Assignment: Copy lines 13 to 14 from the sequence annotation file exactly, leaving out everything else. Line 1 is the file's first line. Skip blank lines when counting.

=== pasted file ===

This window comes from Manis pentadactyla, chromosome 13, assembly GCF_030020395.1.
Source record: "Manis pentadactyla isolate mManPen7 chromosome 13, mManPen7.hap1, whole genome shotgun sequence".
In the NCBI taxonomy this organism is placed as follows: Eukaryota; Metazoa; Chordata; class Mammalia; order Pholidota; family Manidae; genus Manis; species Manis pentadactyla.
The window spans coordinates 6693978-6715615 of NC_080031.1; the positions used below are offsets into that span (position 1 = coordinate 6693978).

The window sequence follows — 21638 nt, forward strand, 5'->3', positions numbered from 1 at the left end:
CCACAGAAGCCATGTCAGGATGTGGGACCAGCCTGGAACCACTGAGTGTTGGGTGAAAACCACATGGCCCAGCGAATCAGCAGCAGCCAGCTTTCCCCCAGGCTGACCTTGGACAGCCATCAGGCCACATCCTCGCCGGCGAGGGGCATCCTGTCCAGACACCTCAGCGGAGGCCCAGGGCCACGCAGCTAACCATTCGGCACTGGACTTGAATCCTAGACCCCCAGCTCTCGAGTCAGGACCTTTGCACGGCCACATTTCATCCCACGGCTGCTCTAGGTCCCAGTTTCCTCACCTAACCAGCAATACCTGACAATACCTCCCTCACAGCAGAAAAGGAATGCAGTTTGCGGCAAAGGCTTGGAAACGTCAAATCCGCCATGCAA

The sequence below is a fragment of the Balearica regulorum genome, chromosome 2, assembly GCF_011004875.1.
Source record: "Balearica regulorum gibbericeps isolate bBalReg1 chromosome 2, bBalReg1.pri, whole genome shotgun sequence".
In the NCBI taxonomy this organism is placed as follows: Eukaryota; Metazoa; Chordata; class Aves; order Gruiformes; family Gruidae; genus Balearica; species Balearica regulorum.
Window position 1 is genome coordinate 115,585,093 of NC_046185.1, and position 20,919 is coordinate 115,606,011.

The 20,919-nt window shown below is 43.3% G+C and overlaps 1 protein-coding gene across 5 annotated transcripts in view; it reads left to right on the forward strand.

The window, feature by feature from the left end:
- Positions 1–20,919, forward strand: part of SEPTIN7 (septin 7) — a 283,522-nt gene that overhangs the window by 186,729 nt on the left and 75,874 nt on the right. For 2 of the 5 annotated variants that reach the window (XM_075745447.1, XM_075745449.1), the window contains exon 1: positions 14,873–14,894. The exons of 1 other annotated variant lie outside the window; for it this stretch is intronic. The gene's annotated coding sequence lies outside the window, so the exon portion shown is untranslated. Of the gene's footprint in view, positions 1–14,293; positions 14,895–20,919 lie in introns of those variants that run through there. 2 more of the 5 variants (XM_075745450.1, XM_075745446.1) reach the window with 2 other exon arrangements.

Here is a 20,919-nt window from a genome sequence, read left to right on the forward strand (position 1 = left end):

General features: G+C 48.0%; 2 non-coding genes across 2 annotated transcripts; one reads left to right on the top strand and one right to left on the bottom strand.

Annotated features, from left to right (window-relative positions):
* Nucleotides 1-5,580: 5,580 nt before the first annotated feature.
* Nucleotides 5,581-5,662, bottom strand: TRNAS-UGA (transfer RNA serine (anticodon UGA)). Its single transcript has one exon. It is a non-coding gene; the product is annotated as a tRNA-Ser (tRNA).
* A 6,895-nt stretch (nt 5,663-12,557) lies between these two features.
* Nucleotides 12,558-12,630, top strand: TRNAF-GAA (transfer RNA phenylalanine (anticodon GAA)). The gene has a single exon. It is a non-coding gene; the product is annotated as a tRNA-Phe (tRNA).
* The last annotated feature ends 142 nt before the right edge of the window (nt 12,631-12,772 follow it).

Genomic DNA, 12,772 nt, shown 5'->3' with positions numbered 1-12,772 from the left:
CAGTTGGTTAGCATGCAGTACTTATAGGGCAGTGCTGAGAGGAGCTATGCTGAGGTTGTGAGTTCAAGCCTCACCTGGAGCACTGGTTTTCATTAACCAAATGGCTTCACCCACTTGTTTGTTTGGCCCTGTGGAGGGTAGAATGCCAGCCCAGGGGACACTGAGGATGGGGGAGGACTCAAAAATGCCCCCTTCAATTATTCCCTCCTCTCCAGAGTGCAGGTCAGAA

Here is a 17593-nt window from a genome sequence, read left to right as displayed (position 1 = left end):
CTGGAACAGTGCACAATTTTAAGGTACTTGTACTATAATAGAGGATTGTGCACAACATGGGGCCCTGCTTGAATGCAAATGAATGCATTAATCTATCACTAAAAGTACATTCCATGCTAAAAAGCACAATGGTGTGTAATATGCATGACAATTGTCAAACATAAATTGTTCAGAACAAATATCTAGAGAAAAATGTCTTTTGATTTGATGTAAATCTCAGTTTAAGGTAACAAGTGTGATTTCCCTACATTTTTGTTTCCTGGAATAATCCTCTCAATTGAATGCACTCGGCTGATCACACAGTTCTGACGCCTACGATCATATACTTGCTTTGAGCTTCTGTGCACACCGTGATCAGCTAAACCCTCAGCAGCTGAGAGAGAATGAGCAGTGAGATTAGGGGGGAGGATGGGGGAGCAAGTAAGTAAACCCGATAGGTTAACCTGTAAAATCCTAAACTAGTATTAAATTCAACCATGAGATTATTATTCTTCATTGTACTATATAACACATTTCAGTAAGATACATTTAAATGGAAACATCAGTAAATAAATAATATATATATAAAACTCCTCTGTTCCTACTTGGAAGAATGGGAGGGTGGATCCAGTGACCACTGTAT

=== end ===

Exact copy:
- Positions 1–20,919, forward strand: part of SEPTIN7 (septin 7) — a 283,522-nt gene that overhangs the window by 186,729 nt on the left and 75,874 nt on the right. For 2 of the 5 annotated variants that reach the window (XM_075745447.1, XM_075745449.1), the window contains exon 1: positions 14,873–14,894. The exons of 1 other annotated variant lie outside the window; for it this stretch is intronic. The gene's annotated coding sequence lies outside the window, so the exon portion shown is untranslated. Of the gene's footprint in view, positions 1–14,293; positions 14,895–20,919 lie in introns of those variants that run through there. 2 more of the 5 variants (XM_075745450.1, XM_075745446.1) reach the window with 2 other exon arrangements.

Here is a 20,919-nt window from a genome sequence, read left to right on the forward strand (position 1 = left end):